5.5. BONATTI AND GHESER ORDEAL (26th-30th)
Bonatti and Gheser reach Vallot at nightfall. The sheet metal made refuge is in an appalling state, everything is frozen inside, impossible to light a fire - the temperature that night inside the refuge was 0°C, no food no medicine, nothing but frozen blankets.
Bonatti will write later:
“I realized the seriousness of Gheser feet frostbites... there was not a moment to lose, with a half-liter of methylated alcohol - the fuel for our boiler we hadn't used - I started to violently massage his frozen limbs..." 
They set up a candle on a windows sill to guide the French when they would arrive, but they do not.
"We were more and more worried about Vincendon and Henry who still had not appeared. Every so often I looked through the door... but nothing could be seen... I wondered with anguish if, too exhausted, they could have decided to bivouac somewhere high up which would have been a tragic mistake... ”
All night long, Bonatti will ask himself the question:
“Why haven’t they arrived?”
In the morning the storm still raging, they await for the French during two hours. Bonatti stated later:
"And now we could not do anything to help them... I could not imagine that so high up Vincendon and Henry, only a little distance behind us, were going to take, without us knowing, the most absurd of decisions : turn back down (but this is what they did!) and then go for the couloir of the Old Passage which we had avoided as being extremely dangerous. Why would Vincendon and Henry do such a folly? I don't know. No one will ever know ... With this tragic mistake, the poor boys sealed their own fate...” 
In the morning of the 27th they wait several hours for Vincendon and Henry to arrive. Bonatti decides against going down to Chamonix, although a much shorter way, but to go down to Gonella via the Bionassay ridge believing the snow there will be less avalanche prone.
He decides that he must save Gheser whose feet are so swollen that he cannot put his boots on. With the Vallot blankets and bits of a sleeping bag Bonatti makes some makeshift shoes fixing on them Gheser’s crampons with lanyards, belts and wire.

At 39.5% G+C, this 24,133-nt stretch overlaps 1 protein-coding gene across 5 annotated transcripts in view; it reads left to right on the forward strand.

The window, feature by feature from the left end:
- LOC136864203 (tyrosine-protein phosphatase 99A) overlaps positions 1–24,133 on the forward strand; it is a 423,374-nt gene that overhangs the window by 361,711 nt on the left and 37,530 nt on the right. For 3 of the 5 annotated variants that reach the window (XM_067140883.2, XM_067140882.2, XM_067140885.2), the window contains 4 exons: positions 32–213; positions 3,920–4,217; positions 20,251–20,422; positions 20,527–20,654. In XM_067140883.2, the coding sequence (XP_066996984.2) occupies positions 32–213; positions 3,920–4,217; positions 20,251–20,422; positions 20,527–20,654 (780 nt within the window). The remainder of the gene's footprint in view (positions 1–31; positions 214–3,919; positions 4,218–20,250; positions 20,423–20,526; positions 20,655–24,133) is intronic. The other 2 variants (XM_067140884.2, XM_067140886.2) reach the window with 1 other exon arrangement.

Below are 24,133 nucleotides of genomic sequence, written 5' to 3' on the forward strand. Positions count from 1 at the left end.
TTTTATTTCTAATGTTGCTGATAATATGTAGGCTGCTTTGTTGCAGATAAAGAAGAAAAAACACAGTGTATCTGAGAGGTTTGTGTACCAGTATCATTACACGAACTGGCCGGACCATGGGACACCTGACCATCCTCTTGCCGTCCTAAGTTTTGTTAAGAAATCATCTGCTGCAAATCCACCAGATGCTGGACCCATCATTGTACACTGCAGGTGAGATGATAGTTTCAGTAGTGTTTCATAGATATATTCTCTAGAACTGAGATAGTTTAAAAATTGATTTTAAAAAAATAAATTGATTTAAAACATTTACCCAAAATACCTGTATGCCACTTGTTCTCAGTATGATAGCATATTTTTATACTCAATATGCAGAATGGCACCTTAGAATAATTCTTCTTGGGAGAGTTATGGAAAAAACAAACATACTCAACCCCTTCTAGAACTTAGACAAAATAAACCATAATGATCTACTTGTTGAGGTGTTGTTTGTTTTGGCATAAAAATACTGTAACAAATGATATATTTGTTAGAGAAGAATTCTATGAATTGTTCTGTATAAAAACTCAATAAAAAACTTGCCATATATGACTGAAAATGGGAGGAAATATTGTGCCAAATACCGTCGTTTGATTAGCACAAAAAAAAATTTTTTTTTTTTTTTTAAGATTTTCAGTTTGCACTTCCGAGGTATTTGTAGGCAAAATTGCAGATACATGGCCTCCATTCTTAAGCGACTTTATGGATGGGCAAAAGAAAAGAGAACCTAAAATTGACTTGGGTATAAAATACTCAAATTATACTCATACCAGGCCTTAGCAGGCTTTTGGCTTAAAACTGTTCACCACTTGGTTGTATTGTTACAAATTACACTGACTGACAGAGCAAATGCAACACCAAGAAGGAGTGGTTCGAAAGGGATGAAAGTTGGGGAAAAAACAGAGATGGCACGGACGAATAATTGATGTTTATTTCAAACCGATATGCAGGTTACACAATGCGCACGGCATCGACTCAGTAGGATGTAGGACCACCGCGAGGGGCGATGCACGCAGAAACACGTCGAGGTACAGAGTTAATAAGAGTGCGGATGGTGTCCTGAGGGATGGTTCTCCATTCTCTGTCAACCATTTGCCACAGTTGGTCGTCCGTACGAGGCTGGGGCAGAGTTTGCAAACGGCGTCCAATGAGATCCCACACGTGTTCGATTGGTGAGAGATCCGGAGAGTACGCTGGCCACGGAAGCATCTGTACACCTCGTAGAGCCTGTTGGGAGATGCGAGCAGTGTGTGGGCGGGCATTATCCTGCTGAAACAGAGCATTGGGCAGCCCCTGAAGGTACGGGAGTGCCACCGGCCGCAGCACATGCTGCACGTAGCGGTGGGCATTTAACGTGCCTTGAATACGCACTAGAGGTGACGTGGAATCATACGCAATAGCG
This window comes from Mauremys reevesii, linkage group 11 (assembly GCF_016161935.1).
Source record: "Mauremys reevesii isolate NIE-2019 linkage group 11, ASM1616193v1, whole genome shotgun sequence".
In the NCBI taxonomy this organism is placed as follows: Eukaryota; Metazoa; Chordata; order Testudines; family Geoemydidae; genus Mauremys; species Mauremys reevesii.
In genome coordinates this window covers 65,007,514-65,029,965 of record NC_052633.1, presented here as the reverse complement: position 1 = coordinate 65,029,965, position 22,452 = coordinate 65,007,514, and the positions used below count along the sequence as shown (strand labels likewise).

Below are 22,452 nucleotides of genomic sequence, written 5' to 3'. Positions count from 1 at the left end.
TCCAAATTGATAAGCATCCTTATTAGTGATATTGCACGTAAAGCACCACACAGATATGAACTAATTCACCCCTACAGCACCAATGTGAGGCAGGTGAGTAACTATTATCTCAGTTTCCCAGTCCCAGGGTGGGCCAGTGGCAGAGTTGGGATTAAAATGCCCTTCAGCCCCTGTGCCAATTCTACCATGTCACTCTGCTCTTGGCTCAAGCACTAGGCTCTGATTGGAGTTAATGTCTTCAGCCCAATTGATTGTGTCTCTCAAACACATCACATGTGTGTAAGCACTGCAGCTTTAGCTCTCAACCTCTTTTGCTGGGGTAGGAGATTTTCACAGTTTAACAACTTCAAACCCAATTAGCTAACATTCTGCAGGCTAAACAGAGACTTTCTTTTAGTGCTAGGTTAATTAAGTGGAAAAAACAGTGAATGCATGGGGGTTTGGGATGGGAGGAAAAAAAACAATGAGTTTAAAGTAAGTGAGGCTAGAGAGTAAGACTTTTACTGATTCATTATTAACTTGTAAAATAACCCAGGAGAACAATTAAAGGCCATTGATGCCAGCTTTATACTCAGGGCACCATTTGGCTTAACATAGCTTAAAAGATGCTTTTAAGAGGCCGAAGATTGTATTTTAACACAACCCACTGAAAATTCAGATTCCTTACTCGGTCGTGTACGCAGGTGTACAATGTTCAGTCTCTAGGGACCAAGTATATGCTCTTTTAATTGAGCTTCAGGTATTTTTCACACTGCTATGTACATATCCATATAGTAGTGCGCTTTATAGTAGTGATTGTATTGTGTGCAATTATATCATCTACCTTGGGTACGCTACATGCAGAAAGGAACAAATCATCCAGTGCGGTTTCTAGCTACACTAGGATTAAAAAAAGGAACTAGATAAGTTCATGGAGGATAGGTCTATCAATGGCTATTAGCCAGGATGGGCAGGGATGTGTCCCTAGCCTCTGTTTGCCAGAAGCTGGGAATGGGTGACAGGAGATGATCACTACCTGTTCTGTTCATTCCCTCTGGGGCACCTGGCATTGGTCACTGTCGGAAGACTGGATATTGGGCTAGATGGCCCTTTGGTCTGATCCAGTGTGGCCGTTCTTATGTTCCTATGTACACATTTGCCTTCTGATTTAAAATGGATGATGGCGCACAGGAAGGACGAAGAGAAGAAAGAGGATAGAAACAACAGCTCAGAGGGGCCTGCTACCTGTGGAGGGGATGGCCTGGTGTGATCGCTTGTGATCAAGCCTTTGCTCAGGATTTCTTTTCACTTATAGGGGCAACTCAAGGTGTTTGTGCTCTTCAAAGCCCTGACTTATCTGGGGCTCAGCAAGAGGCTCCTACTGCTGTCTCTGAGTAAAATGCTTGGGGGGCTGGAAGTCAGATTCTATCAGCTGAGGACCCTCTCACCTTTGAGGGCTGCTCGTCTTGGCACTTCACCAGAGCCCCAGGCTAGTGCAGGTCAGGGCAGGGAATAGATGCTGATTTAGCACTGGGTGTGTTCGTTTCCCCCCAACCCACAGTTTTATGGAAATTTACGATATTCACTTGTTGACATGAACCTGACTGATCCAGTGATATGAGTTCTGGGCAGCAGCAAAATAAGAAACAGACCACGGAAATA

They finally leave Vallot at 10 am, descending via the Bionassay ridge, in a maze of séracs, crevasses and mounds of snow. Bonatti knows that he must lose altitude and that friends coming up from Courmayeur should be at Gonella awaiting them.
A snow bridge breaks and Bonatti falls 20 m in the crevasse below before being stopped by the block of snow formed between his legs. Gheser blocks the main rope and Bonatti first using the rope climbs up until the crevasse narrows and continues with his crampons, but the end is overhanging. He asks Gheser to make loops on one of the rope's ends, lower it to him and fix it securely. Using one loop he swings his body several times until he reaches the crevasse’s opening and with the help of Gheser gets out of the crevasse. The manœuvre has taken two hours and a half, time is 5 pm and Gonella is still 700 m below. They have to bivouac again.
Translation of the Newspaper French text:
Diagram of the abysmal crevasse Bonatti fell into. He was saved thanks to the rope linking him with Gheser. After coming around, the Italian alpinist (in the middle) did the splits and put his feet where the crevasse narrowed. Then he let himself down on a snow bridge 10 m below (bottom). Bonatti hauled himself up to the opening thanks to loops he made on the rope used as aiders. When he reached the snow crust which blocked the way out (up) he balanced his body on another rope loop put under his armpits and with an extraordinary pull-up, came to the surface.
This rope with aiders hand made in the abyss allowed Bonatti to escape death.
They take shelter against a sérac. The cold is intense. Bonatti gives Gheser his thicker mittens and the hood of his anorak. He had already given Gheser his elephant foot down exanging it with Gheser's rubber linen bivvy sack. He could do no more and as in his terrible bivouac at 8 100 m on K2 he kept on beating his boots with his ice axe until feeling the pain which meant his blood was flowing again.
At 5 am, the moon shows up with a perfect weather, then a bright sun. They know they will survive.
It will take them a full day, advancing slowly, sometimes on all four, to reach Gonella where they find good blankets and wood to make a fire, but no food. Meanwhile Bonatti's Italian friends have organised a rescue party from Courmayeur and will reach them two days after, on the 30th.